Who is the best doctor? Is it the one who cures the most diseases? Or perhaps the one who typically makes the right diagnosis? How about the one who is the most compassionate and honest? Maybe, the best doctor is the one who strives to attain all of these attributes, while also having the humility to recognize that he can be a master of none. And “Dr. C”, as he was affectionately known by his colleagues and patients, in my estimation, embodied that ideal.
Dr. C was a guy who really looked forward to coming to work everyday, but I think he also set the bar very high for himself. His work ethic was tireless, still serving on the front lines of the local emergency room well into his 70s. Moreover, he worked at our mental health center until the day that the pain in his legs became too unbearable to walk, though he only left his duties after being inveigled (He was much too stubborn to be ordered to do anything.) by concerned coworkers to be taken to the hospital. And that’s when he began his hard work as a patient… more about that later. His thirst for knowledge was unquenchable. His son shared with me just the other day that his dad was still reading journal articles and taking tests for continuing medical education credits, even while in the advanced stages of cancer.
I don’t know if he really expected to return to work again; but in spirit, he was a physician until the end. Retirement was never an option. For one, he liked the work too much to quit. For Dr. C, some days may have been more challenging than others, but they were never a drudgery. I never heard him say, “Thank God, it’s Friday!” He liked playing the “detective” role of medicine, always taking a thorough history and performing a careful examination, searching for clues that would lead him to the correct diagnosis.
Regarding his bedside manner, he was very sociable, always enjoyed visiting with his patients, who came from all walks, and being genuinely interested in their life stories. He had an infectious charm, especially noticed by the opposite sex. Every time we had lunch together at the hospital, no fewer than 2 or 3 women at a time would be stopped in their tracks, clearly overjoyed at the mere sight of Dr. C, and often embrace him with unsolicited, breath-halting hugs.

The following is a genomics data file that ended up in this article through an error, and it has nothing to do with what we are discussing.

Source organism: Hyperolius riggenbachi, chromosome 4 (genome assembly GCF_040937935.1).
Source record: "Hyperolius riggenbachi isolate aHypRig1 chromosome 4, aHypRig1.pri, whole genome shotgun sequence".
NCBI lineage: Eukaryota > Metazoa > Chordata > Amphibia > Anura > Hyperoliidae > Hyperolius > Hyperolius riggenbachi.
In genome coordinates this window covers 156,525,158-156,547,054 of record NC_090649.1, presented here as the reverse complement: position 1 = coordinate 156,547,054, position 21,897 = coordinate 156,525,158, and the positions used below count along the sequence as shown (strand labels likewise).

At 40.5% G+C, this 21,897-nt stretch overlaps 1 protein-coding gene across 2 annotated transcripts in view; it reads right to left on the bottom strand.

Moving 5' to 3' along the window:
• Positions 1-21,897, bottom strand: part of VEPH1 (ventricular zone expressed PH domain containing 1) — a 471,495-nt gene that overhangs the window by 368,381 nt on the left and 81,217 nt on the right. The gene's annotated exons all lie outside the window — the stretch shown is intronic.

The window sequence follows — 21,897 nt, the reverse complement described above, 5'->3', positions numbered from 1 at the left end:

Dr. C was truly a Renaissance man. As hard as he worked, he also loved to read, especially history and biographies, reveled in Latin music and Rumba dancing, studied and discussed politics, and appreciated nature. He was also a darn fine gardener, especially of tomatoes. He liked photographing birds and other wildlife. One shot that I admired in particular was of a couple of pink flamingos that he captured at just the right moment, with the pair poised in a few inches of water, curving their necks in a courtship display. He was probably a closet romantic, but would never have admitted it. But beyond all that, he was born to be a doctor. He had a natural Hippocratic character and didn’t require being bound by the oath to practice it. He truly respected his patients whom he treated with the utmost concern, always putting their needs above his own. He was indeed a humanist, seeing his patients first as fellow human beings and not as “cases”. He thought of each patient as important as the others, and treated them all with the fullest extent of his knowledge and time in the hope of relieving whatever pained them.
It’s a common saying that doctors make the worst patients, and though a generally accurate statement, nothing could be further from the truth in Dr. C's case. I never heard him complain through the endless series of medical setbacks that began last May. In my own moment of frustration once, during one of our conversations, I likened his travails to the Burden of Sisyphus, unfairly condemned to roll a rock up to the top of a mountain, only to have it roll back down to the bottom every time he reached the pinnacle. But his attitude was far too positive and determined to believe that or to otherwise wallow in self-pity. He simply acknowledged the hard reality of his situation which allowed for ready acceptance and action. He would simply say, ”It’s tough, but you have to keep going.”
From what fountain did he draw for his source of strength? Well, as someone who witnessed firsthand the horrors of the Bataan Death March in his formative years, he obviously identified with a life ethic that if you fell or couldn’t keep up, you probably wouldn’t make it. And while fear can be a powerful motivator, people influenced solely by this emotion most often lead lives of isolation, angst, and ultimately “quiet desperation, going to the grave with the song still in them”, as Thoreau reminds us. That was definitely not Dr. C! Rather, such individuals with his level of sustained goodness and devotion to his fellow man, are instilled to the core with the supernatural virtues of faith, hope, and charity.
In closing, I'd like to paraphrase a line from the BBC television series, Doctor Who... "We're all stories in the end." Like Dr. C, we should aspire to "just make it a good one."
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